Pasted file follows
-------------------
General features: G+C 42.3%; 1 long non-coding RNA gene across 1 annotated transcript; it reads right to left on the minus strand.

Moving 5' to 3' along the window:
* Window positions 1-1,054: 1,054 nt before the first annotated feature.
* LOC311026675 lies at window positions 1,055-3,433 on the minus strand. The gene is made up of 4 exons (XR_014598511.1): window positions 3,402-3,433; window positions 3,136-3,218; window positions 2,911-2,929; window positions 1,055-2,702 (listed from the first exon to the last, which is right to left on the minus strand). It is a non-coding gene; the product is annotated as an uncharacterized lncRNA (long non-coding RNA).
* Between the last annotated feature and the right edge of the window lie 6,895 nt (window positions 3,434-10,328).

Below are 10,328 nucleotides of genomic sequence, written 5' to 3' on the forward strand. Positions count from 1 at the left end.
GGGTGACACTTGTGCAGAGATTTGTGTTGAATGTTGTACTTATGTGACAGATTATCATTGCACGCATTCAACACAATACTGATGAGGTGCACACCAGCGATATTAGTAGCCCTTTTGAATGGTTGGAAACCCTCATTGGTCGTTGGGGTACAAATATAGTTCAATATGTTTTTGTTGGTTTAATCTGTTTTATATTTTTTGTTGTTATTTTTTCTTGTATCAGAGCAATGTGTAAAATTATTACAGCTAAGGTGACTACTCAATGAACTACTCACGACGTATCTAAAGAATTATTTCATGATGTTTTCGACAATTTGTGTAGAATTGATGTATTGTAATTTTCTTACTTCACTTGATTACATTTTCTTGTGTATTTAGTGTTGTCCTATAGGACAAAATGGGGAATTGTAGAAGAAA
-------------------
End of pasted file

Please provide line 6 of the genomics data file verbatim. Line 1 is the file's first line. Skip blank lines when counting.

Below are 10,328 nucleotides of genomic sequence, written 5' to 3' on the forward strand. Positions count from 1 at the left end.